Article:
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Beyond the well-worn party path of King Street, Charleston’s newest drinking establishments up the ante

Beyond the well-worn party path of King Street, Charleston’s newest drinking establishments up the ante
February 2022

A curated wine bar, a laidback local haunt, and a bounty of rotating brews at The Whale

Stepping Out: Charleston’s newest generation of watering holes are outside downtown proper, inviting patrons to expand their horizons literally and figuratively with hard-to-find beers, curated wines-by-the-glass, and thoughtful cocktails.

The Beer Bar, Refined: The Whale

In beer parlance, a “whale” is a desirable, hard-to-find brew that inspires Ahab-like behavior in its acolytes. The Whale (Charleston’s outpost of the popular Asheville “craft beer collective” anchoring the ground floor of upper Meeting Street’s new Refinery complex) isn’t quite so tricky to track down, but with a garage-style bay door, second-story sun deck, and a lavish, electric aesthetic, it’s definitely desirable. And attitude-free: “We are stoked to turn people on to beers we love without any pretension,” says general manager Jesse Mellinger. Choose from 20 rotating taps for a draught experience, or kick it with the dozens of canned and bottled selections from craft brewers around the country and OG producers from the world over. 1640 Meeting Street;

Cozy, Classy, Curated: The Tippling House

The dark-wood bar is snug, and the wine list is tight at Coming Street’s newest redoubt, opened last fall by Matthew Conway and his fiancée Carissa Hernandez. But claustrophobic or limiting, it isn’t. “Even though I don’t have a thousand selections, I can make anyone that walks in this door happy,” promises Conway, a certified sommelier who spent nearly two decades in New York City’s restaurant scene. Expect a small, approachable staff serving affordable wine by the glass, bottle, or even the half-bottle, all from a list that rotates by the day and aligns thoughtfully with small plates from chef Alex Yellan (formerly of Tu and Minero.) Wine expertise is emphatically optional at Tippling House, but customers seeking something extra special need only ask for a look at Conway’s “private stash.” 221 Coming Street;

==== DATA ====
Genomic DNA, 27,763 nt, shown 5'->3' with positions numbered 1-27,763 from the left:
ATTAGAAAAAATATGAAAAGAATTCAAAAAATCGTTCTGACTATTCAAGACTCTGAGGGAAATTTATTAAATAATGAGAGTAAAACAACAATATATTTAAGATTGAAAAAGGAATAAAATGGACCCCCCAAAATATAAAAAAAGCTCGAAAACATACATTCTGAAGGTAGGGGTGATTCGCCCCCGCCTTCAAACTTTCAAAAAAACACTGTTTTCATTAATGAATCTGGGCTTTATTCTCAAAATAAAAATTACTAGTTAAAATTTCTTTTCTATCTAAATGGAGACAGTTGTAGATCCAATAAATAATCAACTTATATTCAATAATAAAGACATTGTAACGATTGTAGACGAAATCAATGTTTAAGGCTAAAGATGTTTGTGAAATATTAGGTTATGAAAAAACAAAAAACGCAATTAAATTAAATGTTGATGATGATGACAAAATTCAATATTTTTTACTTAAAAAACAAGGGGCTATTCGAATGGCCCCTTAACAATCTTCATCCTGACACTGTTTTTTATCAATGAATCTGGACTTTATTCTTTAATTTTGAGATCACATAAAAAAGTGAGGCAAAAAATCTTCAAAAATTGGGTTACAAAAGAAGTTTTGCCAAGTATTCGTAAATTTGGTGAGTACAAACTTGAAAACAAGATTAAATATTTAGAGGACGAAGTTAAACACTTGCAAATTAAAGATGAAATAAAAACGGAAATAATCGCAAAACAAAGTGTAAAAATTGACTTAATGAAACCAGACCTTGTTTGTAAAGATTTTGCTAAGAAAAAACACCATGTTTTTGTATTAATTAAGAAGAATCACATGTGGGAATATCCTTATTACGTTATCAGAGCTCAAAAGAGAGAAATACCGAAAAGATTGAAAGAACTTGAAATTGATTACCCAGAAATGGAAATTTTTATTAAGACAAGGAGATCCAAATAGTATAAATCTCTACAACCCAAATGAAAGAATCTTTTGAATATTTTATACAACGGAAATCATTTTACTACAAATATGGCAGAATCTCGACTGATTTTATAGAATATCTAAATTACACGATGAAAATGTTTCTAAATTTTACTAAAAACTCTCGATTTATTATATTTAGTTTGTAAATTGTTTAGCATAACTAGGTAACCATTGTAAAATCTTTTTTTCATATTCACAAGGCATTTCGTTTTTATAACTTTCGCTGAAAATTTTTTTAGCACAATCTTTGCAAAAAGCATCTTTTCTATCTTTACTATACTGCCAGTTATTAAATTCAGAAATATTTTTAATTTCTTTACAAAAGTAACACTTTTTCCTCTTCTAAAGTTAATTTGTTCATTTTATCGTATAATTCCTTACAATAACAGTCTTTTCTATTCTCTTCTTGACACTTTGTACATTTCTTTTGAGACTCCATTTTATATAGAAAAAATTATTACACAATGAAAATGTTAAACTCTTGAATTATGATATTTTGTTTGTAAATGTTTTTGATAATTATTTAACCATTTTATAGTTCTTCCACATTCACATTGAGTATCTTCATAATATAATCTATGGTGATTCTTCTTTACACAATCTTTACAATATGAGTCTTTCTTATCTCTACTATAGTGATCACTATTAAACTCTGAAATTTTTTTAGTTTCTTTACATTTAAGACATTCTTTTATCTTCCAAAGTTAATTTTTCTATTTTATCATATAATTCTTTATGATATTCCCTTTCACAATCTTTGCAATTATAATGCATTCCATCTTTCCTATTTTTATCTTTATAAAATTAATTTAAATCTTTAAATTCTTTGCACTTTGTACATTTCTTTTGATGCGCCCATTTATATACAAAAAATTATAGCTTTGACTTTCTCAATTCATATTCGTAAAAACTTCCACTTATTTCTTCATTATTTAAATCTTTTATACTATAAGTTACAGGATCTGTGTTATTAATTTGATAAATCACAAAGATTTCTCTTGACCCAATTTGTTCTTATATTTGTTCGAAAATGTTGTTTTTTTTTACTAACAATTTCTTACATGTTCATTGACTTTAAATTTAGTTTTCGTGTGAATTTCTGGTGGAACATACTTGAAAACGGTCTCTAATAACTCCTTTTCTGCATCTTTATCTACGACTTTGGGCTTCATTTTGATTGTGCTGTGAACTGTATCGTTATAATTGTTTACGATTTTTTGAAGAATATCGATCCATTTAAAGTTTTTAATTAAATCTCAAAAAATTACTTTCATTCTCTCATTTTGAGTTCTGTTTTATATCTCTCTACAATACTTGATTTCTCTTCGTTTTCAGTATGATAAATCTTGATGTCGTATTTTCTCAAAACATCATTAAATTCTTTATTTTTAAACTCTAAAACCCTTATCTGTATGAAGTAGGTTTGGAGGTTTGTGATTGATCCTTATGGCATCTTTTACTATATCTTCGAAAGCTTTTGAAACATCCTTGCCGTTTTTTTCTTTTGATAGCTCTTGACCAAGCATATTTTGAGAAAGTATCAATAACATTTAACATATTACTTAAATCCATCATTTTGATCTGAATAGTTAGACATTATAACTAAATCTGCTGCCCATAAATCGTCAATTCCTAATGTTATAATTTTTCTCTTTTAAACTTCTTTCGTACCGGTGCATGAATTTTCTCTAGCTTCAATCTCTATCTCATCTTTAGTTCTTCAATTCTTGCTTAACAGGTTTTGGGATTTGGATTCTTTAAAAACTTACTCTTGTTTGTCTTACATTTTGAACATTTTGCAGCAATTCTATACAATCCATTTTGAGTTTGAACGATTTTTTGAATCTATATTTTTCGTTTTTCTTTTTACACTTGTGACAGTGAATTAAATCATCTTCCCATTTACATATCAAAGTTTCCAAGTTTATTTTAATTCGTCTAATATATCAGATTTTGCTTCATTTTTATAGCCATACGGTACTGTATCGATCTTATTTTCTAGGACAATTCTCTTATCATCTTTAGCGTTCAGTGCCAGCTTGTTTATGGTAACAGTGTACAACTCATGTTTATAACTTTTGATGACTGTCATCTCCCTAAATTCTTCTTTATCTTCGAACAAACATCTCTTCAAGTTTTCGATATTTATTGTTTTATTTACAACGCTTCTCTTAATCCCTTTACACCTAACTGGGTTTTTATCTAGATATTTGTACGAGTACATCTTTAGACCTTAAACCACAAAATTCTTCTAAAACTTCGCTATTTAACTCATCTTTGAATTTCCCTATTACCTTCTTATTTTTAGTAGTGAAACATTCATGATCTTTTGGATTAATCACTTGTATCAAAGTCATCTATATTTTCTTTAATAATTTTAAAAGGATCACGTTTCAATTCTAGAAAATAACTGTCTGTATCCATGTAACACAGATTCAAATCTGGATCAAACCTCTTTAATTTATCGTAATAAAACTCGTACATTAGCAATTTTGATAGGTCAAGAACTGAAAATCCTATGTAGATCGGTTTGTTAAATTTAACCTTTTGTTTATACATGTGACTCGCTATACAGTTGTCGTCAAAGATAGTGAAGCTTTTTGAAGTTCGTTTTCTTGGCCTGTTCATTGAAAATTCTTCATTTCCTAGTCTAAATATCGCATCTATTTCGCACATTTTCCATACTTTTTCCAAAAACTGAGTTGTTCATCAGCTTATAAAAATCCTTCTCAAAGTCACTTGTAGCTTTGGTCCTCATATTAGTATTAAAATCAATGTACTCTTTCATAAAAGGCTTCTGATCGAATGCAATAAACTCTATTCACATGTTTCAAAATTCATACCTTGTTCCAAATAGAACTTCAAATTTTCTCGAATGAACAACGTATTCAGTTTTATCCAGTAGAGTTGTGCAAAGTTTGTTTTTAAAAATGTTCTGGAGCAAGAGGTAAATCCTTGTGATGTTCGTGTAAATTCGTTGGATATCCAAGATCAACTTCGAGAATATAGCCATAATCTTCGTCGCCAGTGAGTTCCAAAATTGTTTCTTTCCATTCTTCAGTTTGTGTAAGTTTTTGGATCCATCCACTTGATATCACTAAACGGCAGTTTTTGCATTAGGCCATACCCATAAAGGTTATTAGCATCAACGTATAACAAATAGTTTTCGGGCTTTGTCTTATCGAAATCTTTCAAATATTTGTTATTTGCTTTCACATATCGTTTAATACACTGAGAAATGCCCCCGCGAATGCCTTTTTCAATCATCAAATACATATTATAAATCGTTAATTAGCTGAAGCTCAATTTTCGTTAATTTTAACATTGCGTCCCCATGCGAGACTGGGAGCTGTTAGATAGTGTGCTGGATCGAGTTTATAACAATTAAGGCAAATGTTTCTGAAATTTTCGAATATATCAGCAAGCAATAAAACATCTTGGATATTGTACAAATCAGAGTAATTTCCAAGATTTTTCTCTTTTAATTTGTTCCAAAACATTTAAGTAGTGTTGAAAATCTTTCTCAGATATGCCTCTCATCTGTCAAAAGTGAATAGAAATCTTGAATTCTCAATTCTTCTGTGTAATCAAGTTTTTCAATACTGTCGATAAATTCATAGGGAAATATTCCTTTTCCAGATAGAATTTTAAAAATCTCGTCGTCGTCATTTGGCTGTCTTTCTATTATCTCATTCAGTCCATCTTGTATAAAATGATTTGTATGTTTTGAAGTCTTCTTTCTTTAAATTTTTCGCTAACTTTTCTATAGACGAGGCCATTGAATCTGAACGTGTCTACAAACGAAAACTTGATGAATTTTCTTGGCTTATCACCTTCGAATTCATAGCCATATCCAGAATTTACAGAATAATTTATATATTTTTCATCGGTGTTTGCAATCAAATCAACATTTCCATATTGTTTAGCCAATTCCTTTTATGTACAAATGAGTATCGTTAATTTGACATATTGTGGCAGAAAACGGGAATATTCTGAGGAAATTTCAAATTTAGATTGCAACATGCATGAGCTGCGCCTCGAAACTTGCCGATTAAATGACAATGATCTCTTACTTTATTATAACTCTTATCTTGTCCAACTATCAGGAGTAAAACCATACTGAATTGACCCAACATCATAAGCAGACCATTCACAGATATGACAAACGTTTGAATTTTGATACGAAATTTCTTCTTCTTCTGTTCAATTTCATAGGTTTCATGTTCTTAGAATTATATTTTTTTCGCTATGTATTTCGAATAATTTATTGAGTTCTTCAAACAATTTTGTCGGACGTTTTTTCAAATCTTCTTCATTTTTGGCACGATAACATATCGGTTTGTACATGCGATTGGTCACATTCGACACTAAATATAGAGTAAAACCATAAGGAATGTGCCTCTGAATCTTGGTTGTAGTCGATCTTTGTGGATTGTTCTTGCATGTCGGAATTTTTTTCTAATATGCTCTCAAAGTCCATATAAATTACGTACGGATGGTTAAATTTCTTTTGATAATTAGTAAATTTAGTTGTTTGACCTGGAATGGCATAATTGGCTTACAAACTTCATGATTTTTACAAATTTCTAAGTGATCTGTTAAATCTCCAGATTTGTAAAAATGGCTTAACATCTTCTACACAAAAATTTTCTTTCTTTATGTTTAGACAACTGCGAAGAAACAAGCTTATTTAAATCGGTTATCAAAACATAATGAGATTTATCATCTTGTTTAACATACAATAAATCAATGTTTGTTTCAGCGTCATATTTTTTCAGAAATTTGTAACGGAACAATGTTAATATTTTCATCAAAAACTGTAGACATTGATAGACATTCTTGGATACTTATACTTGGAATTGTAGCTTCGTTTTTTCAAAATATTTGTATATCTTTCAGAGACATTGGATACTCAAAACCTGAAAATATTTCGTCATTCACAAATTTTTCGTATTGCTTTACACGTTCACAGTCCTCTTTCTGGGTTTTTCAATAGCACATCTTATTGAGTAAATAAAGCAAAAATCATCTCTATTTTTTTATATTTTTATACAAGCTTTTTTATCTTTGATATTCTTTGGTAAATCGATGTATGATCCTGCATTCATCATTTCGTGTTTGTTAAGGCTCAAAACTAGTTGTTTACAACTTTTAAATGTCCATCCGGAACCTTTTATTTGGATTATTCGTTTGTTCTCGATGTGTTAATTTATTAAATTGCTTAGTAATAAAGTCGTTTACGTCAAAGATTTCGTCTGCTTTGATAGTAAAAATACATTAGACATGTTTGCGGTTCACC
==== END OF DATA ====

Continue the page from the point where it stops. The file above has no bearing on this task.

Laid-Back Libations: Last Saint

You’ll see the hot pink neon in the window long before you get close enough to read “Last Saint” etched on the door. But the sign—a “fingers crossed” display—is the only in-your-face element of this casual cocktail bar tucked away on a long block of Meeting Street. “It’s a very neighborhoody vibe without having to get into the fray” of King Street, explains bartender and co-owner Joey Goetz, an alum of the Belmont. Sink into a plush banquette with an Old Salt (think Paloma, but… well, saltier) in hand or keep things on the up-and-up with a briney Bathhouse Martini. The claw machine up front is open to all comers, as is the intimate back bar, where bartenders sling classic cocktails in the mode of Attaboy, Goetz’s partners’ award-winning Nashville/NYC mixology project. 472-B Meeting Street;